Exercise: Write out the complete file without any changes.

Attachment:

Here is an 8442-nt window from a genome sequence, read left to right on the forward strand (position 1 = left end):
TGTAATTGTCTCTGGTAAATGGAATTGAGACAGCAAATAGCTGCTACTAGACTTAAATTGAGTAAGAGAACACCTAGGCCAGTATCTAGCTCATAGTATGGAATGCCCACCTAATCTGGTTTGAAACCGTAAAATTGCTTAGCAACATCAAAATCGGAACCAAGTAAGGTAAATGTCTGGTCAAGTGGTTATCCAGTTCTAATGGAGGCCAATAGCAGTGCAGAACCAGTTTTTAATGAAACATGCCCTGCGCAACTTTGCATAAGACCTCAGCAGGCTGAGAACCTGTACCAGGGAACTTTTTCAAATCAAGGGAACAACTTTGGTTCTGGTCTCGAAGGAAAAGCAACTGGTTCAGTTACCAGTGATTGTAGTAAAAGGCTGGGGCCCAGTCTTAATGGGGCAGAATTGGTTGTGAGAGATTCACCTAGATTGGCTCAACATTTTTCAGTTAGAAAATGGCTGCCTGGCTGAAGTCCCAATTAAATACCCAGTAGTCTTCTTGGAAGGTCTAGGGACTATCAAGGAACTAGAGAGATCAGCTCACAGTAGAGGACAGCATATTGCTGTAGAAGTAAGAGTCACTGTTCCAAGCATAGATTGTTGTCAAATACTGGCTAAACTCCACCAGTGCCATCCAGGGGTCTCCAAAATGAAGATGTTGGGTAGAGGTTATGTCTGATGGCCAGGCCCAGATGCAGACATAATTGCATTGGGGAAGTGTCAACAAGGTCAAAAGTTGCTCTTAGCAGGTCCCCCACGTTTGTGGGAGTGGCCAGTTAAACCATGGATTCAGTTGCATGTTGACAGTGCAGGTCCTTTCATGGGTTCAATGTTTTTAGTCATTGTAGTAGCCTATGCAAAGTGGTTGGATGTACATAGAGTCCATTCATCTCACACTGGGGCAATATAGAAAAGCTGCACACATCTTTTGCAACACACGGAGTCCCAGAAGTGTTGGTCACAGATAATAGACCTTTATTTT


Here is an 8442-nt window from a genome sequence, read left to right on the forward strand (position 1 = left end):
TGTAATTGTCTCTGGTAAATGGAATTGAGACAGCAAATAGCTGCTACTAGACTTAAATTGAGTAAGAGAACACCTAGGCCAGTATCTAGCTCATAGTATGGAATGCCCACCTAATCTGGTTTGAAACCGTAAAATTGCTTAGCAACATCAAAATCGGAACCAAGTAAGGTAAATGTCTGGTCAAGTGGTTATCCAGTTCTAATGGAGGCCAATAGCAGTGCAGAACCAGTTTTTAATGAAACATGCCCTGCGCAACTTTGCATAAGACCTCAGCAGGCTGAGAACCTGTACCAGGGAACTTTTTCAAATCAAGGGAACAACTTTGGTTCTGGTCTCGAAGGAAAAGCAACTGGTTCAGTTACCAGTGATTGTAGTAAAAGGCTGGGGCCCAGTCTTAATGGGGCAGAATTGGTTGTGAGAGATTCACCTAGATTGGCTCAACATTTTTCAGTTAGAAAATGGCTGCCTGGCTGAAGTCCCAATTAAATACCCAGTAGTCTTCTTGGAAGGTCTAGGGACTATCAAGGAACTAGAGAGATCAGCTCACAGTAGAGGACAGCATATTGCTGTAGAAGTAAGAGTCACTGTTCCAAGCATAGATTGTTGTCAAATACTGGCTAAACTCCACCAGTGCCATCCAGGGGTCTCCAAAATGAAGATGTTGGGTAGAGGTTATGTCTGATGGCCAGGCCCAGATGCAGACATAATTGCATTGGGGAAGTGTCAACAAGGTCAAAAGTTGCTCTTAGCAGGTCCCCCACGTTTGTGGGAGTGGCCAGTTAAACCATGGATTCAGTTGCATGTTGACAGTGCAGGTCCTTTCATGGGTTCAATGTTTTTAGTCATTGTAGTAGCCTATGCAAAGTGGTTGGATGTACATAGAGTCCATTCATCTCACACTGGGGCAATATAGAAAAGCTGCACACATCTTTTGCAACACACGGAGTCCCAGAAGTGTTGGTCACAGATAATAGACCTTTATTTT